"Scoop" out of the shadows

For two decades, Henry M. "Scoop" Jackson has remained frozen at the center of a political debate, his striped tie neatly knotted, his eyes gazing intently into the distance, his mouth slightly open, as if he's about to weigh in with his thoughts.

More precisely, it's an oversize bronze bust of the late U.S. senator from Washington, who died in 1983. The bust was supposed to greet University of Washington students entering a school named in Jackson's honor. Instead, it has languished for 21 years in a fourth-floor alcove, the victim of campus politics.

Until this week, that is. The bust was moved Tuesday from the alcove to a pedestal outside the Jackson School of International Studies and now stands prominently along one of the busiest thoroughfares on campus. Scoop is finally getting his moment in the sun.

"In terms of movement it's just a tiny step, but symbolically it's much bigger," said Anand Yang, the school's director.

Jackson's legacy includes a record of conservation, civil rights and helping Jewish people escape persecution in Eastern Europe through emigration to the U.S.

The debate at the UW over his bust began with concerns in the mid-1980s over his hawkish position on the Cold War and nuclear arms. Later came questions over the diversity of campus monuments and Jackson's support, as a congressman, of interning Japanese Americans during World War II.

It's the kind of debate the senator, a UW alum himself, might have relished.

The story begins in 1983. Jackson, a Democrat and 31-year veteran of the Senate, had a strong interest in China, the Middle East and what was then the Soviet Union. He was a big supporter of the UW's international-studies program, giving guest lectures and helping raise money. Sometimes he would show up in professors' offices just to talk and debate. But soon after returning from a trip to China, the senator died unexpectedly.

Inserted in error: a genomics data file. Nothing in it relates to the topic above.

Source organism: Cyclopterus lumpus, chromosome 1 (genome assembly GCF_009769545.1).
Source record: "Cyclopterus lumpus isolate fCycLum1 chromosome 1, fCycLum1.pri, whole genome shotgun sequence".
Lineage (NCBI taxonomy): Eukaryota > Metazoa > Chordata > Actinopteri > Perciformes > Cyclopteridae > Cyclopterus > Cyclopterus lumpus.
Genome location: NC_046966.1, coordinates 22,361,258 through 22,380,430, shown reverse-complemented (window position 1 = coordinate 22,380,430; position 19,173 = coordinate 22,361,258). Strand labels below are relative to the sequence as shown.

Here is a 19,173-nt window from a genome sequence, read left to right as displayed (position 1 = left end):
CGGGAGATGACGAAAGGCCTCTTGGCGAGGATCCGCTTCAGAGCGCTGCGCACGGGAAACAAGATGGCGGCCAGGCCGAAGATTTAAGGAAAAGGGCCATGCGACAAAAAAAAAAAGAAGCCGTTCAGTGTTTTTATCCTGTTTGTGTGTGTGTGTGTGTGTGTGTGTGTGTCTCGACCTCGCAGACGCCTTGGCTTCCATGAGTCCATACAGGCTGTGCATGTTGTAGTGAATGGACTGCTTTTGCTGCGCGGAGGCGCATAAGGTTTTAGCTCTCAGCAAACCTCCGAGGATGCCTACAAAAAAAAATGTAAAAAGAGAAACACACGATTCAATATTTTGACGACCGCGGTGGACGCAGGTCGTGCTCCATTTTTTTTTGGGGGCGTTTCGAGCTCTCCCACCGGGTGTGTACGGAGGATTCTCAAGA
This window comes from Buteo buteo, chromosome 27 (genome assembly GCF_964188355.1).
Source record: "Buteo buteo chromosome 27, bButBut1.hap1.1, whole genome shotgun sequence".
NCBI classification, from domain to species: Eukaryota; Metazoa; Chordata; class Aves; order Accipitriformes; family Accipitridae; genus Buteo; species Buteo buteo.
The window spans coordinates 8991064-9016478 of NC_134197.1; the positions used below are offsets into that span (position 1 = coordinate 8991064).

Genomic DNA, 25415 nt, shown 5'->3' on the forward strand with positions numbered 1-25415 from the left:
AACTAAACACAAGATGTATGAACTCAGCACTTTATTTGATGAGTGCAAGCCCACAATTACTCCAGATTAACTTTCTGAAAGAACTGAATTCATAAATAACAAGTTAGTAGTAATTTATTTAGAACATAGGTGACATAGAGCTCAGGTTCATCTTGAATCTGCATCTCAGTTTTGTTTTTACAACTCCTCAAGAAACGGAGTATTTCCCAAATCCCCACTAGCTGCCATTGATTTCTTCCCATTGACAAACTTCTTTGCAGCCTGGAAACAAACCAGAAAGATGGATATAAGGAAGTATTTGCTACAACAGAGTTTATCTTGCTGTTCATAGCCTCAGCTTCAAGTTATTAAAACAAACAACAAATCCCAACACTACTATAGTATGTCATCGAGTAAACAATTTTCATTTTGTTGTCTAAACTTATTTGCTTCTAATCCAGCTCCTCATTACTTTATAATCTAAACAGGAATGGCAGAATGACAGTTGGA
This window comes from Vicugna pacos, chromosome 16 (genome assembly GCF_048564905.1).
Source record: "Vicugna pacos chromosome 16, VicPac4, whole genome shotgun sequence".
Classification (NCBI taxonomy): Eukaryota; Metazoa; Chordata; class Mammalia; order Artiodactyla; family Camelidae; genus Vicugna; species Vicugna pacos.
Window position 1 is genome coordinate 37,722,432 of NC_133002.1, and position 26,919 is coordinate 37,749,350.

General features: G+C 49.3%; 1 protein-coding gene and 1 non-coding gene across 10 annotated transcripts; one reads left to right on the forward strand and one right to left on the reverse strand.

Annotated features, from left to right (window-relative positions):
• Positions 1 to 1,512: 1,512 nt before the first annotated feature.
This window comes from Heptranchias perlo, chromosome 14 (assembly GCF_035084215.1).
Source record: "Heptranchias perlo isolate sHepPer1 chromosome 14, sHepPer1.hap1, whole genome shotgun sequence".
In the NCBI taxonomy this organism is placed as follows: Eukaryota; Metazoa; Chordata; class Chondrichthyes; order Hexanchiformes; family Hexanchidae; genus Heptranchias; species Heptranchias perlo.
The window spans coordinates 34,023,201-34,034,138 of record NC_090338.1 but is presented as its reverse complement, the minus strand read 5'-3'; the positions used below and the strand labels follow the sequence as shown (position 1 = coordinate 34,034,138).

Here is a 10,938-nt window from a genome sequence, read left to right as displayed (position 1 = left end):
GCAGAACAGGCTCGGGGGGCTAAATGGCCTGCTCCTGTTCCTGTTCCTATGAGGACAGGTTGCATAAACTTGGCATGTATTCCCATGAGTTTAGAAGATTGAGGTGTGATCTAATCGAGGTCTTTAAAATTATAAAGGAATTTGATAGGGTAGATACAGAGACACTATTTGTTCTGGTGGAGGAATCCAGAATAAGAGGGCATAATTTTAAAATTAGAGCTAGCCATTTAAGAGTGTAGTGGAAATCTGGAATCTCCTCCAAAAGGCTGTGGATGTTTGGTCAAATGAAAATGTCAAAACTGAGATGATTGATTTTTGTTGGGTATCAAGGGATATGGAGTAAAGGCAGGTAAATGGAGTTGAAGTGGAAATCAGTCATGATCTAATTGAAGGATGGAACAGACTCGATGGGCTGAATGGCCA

The UW's international-studies director at the time, Ken Pyle — who'd also been on the China trip — and the UW Board of Regents quickly decided to rename the school in Jackson's honor and commissioned a bust from Washington, D.C.-based artist Wendy Ross.

The artist was a natural choice. When she was a student, Ross had a strong interest in politics and served an internship with the senator.

"He was very approachable and talkative, very interested in making sure you understood things," Ross recalled. "Physically, he had very Norwegian features and a very broad forehead ... it wasn't a stern face, but gentle. He had a kind of gleam in his eye, and his expression was upbeat."

Ross worked for more than a year on the bust. She regularly wrote to Jackson's widow, Helen, and twice had her come to the studio so Ross could gain insight into the late senator's personality. Ross said she decided to show Jackson as if he was about to speak, to depict action in a man who was constantly on the move.

At least two large casts of Ross' model were taken. One cast was displayed in the Senate buildings in Washington, D.C.

But the bust sent to the UW was tucked away at one end of a floor that has no classrooms — just some faculty and staff offices.

"We kept it inside because the Cold War was on," Pyle recalled. "Given the campus politics at the time, we didn't want the fraternity boys to come out one night and paint it red."

Ross said UW officials never told her the real reasons for the placement: "They spared me, I guess. Or kept me in the dark."